Team Historyapolis spent yesterday in the tower archives at City Hall, unearthing more treasures that we’ll share in the weeks to come. Citizen-researcher Rita Yeada was occupied with the task of digitizing a  battered scrapbook of photos we found on our last visit. This fragile volume contains black and white snapshots from all the redevelopment projects undertaken in the 1930s, when the city began its three-decade crusade against urban “blight.” The collected images show the twilight moments of Oak Lake and other neighborhoods on the Near North Side, the first target of the city’s modernization campaign.

Oak Lake was a enclave on the edge of downtown memorialized by the renowned international correspondent Harrison Salisbury, who came of age amidst the faded grandeur of its Victorian mansions and curving streets. This neighborhood was flattened in 1936-1937 to make way for our municipal farmer’s market. A huge expanse of concrete–shadowed by the 1-94 overpass– now buries the neighborhood lake and any other evidence of this ambitious late-nineteenth century development.

When it was first developed in the 1870s, Oak Lake was home to the affluent, who built the city’s first neighborhood association and its second park. By the time that Salisbury was a  boy–around World War I–most of the neighborhood’s more prosperous denizens had decamped to Loring Park or Lowry Hill to escape the noise of the railroads and the stench of Bassett’s Creek. In his memoir, A Journey for Our Times, he remembers that “my mother thought our neighborhood was becoming a slum but I don’t believe she ever convinced my father of this. He saw Oak Lake as he had seen it with his father, planting the arborvitae tree and the red cedars on the lawn, putting in the thorn apple hedge.”

By the 1920s, Oak Lake had become home to new immigrants–mostly Jewish–from Eastern Europe. “To my playmates and their families, Oak Lake was a land beyond dreams,” Salisbury remembered. “They had seen nothing like the Victorian houses, the lawns, the curving streets, the sidewalks and the elms in Bialystok or Pinsk. In the villages, they had lived in izbas of mud and reeds, with thatched roofs and clay floors. Now they occupied three thousand square feet in a mansion, bigger than the landlord’s house. If your house backed up on the railroad yards, was anything more exciting?”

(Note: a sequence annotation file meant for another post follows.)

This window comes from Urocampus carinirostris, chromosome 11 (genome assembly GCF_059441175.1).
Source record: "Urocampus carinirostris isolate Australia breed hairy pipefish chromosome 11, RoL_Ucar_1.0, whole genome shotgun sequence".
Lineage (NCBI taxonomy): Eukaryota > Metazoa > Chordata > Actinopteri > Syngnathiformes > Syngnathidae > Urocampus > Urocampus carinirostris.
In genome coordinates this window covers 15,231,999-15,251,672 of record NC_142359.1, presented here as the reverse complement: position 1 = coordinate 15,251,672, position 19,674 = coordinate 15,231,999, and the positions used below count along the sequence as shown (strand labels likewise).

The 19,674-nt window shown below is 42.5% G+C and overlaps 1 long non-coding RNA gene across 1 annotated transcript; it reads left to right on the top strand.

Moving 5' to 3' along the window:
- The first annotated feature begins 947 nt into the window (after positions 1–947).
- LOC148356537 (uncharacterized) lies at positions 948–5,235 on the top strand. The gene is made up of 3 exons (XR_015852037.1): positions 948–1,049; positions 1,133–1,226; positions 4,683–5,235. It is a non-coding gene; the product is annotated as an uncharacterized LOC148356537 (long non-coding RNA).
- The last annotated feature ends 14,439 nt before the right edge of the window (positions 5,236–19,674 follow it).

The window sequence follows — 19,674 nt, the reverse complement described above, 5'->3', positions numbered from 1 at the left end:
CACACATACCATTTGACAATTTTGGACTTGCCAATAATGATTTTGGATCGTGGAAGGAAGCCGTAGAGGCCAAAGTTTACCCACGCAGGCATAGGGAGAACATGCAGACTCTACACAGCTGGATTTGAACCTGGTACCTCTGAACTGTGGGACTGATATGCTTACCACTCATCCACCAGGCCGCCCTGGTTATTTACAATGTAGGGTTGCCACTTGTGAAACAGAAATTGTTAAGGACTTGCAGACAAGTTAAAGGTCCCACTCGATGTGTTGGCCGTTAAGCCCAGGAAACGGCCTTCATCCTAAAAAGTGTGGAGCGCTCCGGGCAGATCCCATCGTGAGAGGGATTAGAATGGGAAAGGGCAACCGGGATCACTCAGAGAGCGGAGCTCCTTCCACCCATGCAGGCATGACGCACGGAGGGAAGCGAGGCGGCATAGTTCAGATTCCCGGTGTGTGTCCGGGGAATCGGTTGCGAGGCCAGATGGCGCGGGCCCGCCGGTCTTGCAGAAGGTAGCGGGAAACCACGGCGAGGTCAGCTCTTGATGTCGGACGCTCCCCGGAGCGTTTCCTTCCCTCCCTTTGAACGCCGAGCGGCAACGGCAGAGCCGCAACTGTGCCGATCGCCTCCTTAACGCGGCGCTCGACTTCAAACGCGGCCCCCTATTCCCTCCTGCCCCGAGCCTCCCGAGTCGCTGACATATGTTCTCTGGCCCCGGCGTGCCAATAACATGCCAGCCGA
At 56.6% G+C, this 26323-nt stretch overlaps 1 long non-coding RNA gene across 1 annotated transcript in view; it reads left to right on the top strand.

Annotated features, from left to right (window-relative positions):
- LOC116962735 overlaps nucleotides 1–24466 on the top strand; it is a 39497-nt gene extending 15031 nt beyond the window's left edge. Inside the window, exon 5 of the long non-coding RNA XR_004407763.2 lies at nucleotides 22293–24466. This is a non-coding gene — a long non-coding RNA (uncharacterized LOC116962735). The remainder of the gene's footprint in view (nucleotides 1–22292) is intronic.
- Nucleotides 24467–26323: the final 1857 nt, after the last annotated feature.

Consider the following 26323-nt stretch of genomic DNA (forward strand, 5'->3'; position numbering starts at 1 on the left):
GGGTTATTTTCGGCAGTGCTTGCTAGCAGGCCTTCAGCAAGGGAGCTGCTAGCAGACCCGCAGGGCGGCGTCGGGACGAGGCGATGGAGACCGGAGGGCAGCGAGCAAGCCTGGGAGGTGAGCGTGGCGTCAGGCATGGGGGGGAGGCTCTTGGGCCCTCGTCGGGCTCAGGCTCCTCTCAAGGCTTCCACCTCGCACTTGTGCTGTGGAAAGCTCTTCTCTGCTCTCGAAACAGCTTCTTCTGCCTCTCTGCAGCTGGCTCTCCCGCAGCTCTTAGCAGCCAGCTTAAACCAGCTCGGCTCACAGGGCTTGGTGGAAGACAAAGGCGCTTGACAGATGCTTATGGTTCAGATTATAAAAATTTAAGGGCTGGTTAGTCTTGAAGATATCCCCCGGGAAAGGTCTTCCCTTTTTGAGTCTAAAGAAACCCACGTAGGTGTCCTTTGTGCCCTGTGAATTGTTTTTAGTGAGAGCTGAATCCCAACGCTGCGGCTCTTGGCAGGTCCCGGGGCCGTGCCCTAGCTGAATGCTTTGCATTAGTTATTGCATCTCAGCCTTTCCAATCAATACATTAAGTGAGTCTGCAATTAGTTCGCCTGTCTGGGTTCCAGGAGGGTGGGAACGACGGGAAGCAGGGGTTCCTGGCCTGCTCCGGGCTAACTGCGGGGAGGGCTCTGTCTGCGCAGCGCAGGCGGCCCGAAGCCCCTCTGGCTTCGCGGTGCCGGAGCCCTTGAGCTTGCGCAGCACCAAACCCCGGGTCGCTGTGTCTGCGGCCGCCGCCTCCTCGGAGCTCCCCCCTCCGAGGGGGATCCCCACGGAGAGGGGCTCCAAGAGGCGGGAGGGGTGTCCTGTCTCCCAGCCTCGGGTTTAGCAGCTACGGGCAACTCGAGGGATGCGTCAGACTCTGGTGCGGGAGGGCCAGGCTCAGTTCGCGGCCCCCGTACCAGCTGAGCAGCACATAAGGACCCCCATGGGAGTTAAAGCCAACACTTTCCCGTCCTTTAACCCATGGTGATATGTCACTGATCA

Both the exclusive Victorian ambience of Oak Lake in the 1870s and its dilapidated glory of the 1920s seem impossible to imagine today. Any remnant of these earlier periods have been obliterated from the modern streetscape. The gentle curves of Royalston and Lakeside Avenues have been replaced by a landscape of modern alienation. Parking lots, highways, expressways and industrial zones hide evidence of earlier eras.

The redevelopment of Oak Lake fundamentally changed Minneapolis, though not in the way that planners envisioned in the 1930s. When Salisbury was a boy, Oak Lake physically connected North Minneapolis to the city’s growing downtown. From his home on Royalston Avenue, Salisbury easily roamed to theaters on Hennepin Avenue and stores on North Lyndale. The construction of the market complex made these perambulations more difficult. The concrete expanse of the farmer’s market became a barrier between North Minneapolis and the rest of the city. This obstacle became only larger in the following decades, which brought the construction of Olson Highway and then the interstate.

This photo is from the scrapbook of 1930s redevelopment photos, Minneapolis City Archives. My great thanks to Rita Yeada, for digitizing these photos. And to archives-keeper Bob McCune, who welcomed us into the tower and helped us to discover its treasures.